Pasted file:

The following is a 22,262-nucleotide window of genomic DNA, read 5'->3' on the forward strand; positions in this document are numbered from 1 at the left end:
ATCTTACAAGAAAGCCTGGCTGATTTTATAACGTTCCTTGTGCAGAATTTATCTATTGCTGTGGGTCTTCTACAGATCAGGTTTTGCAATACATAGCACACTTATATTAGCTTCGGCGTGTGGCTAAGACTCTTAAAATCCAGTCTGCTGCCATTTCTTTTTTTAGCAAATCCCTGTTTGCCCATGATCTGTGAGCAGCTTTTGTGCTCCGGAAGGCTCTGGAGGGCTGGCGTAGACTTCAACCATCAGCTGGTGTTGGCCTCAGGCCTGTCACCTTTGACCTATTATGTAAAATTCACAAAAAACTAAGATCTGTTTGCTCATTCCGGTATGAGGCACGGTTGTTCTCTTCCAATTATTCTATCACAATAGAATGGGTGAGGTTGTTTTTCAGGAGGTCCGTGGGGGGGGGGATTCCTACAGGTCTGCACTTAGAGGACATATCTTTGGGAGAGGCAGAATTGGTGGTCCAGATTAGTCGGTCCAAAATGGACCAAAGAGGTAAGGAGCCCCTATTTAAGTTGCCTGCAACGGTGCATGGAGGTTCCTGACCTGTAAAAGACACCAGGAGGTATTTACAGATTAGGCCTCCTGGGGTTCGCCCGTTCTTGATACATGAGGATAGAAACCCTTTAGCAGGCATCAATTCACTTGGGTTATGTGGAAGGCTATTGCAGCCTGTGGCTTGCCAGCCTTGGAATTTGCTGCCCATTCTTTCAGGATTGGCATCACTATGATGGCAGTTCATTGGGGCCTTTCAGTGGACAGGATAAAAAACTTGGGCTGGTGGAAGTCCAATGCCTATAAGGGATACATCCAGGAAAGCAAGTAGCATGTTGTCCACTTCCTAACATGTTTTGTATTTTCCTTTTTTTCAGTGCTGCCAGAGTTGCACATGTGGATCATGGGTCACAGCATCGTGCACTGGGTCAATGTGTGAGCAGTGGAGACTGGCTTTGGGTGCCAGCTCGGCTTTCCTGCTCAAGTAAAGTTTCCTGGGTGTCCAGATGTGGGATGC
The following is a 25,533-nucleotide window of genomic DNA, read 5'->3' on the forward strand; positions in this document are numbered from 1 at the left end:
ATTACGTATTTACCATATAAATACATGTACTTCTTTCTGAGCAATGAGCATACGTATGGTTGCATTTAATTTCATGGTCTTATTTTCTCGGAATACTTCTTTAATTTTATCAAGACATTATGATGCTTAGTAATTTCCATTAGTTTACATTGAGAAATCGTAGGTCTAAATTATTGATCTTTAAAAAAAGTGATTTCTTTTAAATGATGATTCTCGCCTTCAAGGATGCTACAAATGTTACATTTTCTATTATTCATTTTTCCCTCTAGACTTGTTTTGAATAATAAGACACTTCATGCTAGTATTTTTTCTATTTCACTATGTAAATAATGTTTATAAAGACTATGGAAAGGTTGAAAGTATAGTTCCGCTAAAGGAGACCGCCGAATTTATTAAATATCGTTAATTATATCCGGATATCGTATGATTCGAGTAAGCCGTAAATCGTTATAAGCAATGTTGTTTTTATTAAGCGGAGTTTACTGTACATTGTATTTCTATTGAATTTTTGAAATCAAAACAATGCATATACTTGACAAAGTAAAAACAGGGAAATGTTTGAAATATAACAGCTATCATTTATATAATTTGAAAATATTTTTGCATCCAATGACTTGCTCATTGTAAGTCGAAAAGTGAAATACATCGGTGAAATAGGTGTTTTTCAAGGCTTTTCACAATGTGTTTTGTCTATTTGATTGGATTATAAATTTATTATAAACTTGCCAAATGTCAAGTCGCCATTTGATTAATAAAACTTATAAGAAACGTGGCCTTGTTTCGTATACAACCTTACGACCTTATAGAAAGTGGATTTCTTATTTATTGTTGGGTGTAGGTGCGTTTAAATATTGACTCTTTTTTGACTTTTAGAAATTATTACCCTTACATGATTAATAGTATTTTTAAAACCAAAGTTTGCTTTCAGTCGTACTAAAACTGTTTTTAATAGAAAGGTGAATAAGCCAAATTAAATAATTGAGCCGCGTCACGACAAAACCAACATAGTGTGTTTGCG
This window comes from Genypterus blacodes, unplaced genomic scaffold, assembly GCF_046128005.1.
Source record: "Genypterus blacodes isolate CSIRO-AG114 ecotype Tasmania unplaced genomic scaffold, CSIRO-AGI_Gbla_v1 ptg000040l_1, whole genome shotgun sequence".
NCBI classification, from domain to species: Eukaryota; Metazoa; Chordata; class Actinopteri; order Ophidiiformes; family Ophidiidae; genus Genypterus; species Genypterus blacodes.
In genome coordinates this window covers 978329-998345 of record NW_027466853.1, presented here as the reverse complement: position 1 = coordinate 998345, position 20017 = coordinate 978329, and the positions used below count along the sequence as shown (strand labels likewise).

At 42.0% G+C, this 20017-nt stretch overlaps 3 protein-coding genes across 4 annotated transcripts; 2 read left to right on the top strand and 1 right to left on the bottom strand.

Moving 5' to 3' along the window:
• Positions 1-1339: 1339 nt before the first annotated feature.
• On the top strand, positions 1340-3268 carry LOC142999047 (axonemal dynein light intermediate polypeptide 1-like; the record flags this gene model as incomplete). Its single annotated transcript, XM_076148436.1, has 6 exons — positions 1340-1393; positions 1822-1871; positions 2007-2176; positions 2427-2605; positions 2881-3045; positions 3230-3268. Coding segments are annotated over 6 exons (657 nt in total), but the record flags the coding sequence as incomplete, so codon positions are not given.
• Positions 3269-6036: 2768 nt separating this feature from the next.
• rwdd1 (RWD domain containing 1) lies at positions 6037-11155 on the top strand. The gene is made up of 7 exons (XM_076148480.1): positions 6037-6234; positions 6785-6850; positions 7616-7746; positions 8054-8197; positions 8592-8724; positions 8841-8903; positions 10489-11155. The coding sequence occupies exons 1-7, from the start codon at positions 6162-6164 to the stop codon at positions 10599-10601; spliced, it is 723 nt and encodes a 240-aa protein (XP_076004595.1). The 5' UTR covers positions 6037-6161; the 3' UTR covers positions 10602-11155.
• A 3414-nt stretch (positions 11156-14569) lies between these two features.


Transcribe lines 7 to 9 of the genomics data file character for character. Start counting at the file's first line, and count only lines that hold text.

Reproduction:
NCBI classification, from domain to species: Eukaryota; Metazoa; Chordata; class Actinopteri; order Ophidiiformes; family Ophidiidae; genus Genypterus; species Genypterus blacodes.
In genome coordinates this window covers 978329-998345 of record NW_027466853.1, presented here as the reverse complement: position 1 = coordinate 998345, position 20017 = coordinate 978329, and the positions used below count along the sequence as shown (strand labels likewise).

At 42.0% G+C, this 20017-nt stretch overlaps 3 protein-coding genes across 4 annotated transcripts; 2 read left to right on the top strand and 1 right to left on the bottom strand.